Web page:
1993 年 88 巻 9 号 p. 415-431
Geochemical and cosmochemical studies on lithium are reviewed and the potential of lithium isotope systematics as a geological tracer is discussed in this article.
Lithium, the smallest of the alkaline elements, possesses two stable isotopes, 6Li and 7Li. It also displays the following unique physicochemical characteristics: (1) an extremely high cross-section of the lithium isotope 6Li for thermal neutrons; (2) high incompatibility in the mafic silicate minerals in the magmatic processes; (3) high solubility in fluid phases; and (4) large isotopic variations in the 6Li/7Li ratio of natural samples exceeding 30‰. The content and isotopic composition of lithium in meteoritic and terrestrial materials may provide important clues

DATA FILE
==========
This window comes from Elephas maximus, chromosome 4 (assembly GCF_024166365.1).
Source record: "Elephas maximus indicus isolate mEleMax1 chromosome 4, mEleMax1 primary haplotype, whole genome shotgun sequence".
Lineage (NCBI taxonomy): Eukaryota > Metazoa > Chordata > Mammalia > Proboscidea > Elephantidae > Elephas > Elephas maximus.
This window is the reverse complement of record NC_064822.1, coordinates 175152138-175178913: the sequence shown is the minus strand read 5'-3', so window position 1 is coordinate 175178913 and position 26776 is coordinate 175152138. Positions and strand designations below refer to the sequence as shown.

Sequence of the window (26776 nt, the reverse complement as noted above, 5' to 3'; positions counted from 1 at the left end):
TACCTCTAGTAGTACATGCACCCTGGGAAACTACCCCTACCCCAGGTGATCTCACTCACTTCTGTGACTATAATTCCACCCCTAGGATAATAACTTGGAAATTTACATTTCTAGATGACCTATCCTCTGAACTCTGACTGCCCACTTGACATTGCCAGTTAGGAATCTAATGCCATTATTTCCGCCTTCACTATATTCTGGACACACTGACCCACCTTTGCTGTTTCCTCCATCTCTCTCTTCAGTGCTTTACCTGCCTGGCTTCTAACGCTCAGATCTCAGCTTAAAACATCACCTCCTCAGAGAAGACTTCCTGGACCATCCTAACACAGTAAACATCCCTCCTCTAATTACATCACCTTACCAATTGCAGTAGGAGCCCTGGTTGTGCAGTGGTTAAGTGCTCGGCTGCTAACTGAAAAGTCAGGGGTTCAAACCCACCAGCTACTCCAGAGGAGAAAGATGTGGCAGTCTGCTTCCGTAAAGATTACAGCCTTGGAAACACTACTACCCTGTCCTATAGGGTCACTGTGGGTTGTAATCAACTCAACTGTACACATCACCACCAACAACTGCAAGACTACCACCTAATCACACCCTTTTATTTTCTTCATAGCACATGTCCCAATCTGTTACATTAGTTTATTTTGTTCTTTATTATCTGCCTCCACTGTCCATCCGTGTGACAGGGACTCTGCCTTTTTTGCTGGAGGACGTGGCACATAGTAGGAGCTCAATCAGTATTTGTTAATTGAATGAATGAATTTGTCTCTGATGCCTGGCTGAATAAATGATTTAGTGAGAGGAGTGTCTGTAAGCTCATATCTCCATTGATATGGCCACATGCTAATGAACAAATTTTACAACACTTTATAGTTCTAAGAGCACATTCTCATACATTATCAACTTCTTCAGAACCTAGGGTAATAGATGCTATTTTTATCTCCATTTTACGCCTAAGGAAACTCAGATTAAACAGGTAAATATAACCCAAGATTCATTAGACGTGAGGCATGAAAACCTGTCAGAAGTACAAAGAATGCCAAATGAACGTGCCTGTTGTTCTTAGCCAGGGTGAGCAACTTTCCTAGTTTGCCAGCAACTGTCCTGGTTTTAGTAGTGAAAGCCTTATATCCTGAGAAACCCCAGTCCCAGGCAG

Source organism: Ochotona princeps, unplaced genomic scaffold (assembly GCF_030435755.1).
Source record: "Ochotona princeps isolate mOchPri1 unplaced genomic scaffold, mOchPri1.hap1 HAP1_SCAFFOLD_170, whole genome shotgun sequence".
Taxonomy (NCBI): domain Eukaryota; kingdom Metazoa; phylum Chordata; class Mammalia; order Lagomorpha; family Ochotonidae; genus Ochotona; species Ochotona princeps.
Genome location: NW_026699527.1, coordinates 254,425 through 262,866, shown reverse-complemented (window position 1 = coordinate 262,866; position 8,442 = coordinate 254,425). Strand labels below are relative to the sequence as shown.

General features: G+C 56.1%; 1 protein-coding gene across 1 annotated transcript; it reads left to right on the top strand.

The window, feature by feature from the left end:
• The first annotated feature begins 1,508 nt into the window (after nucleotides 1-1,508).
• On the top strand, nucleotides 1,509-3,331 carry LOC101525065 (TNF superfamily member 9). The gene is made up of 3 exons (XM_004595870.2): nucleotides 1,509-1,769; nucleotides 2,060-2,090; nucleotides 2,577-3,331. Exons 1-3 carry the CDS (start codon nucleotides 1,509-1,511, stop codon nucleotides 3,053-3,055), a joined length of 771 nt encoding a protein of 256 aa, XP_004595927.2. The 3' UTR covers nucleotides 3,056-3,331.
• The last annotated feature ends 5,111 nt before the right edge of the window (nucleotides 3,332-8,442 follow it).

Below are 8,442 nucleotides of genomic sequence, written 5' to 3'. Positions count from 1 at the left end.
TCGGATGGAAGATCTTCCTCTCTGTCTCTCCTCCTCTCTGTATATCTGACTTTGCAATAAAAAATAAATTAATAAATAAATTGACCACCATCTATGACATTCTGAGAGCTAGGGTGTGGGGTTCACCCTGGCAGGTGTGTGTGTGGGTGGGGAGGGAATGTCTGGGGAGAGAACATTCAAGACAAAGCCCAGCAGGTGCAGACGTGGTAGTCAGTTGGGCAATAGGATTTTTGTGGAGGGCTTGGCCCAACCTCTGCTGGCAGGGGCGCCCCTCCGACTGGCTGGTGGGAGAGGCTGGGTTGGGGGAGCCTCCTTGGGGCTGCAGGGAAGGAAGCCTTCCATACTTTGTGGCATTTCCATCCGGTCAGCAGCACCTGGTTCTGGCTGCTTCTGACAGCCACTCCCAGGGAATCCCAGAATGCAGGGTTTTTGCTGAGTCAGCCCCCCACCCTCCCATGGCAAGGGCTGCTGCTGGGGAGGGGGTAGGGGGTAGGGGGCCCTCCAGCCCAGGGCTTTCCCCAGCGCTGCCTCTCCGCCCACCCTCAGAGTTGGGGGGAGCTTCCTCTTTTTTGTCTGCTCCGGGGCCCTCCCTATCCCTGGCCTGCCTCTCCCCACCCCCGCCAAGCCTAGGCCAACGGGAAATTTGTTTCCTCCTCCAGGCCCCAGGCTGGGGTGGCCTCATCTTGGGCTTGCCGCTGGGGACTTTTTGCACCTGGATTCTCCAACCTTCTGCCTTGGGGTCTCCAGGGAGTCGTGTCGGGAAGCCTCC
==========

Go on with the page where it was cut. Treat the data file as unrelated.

to understanding nucleosynthesis theories and many geological phenomena including water/rock interactions, metamorphic and magmatic processes.
However, the isotopic behavior of lithium in geologic processes is still not well understood, since only a few reliable isotopic measurements of lithium are available for natural samples due essentially to analytical difficulties; derived from the extremely large mass difference between the two isotopes and no internally-derived correction for the mass fractionation in mass spectrometry. In order to apply lithium isotope systematics for understanding geochemical and water-related processes in the Earth and other planets, the development of a high precision technique for lithium isotope analysis is urgently required so as to accumulate the much needed fundamental data set of natural samples.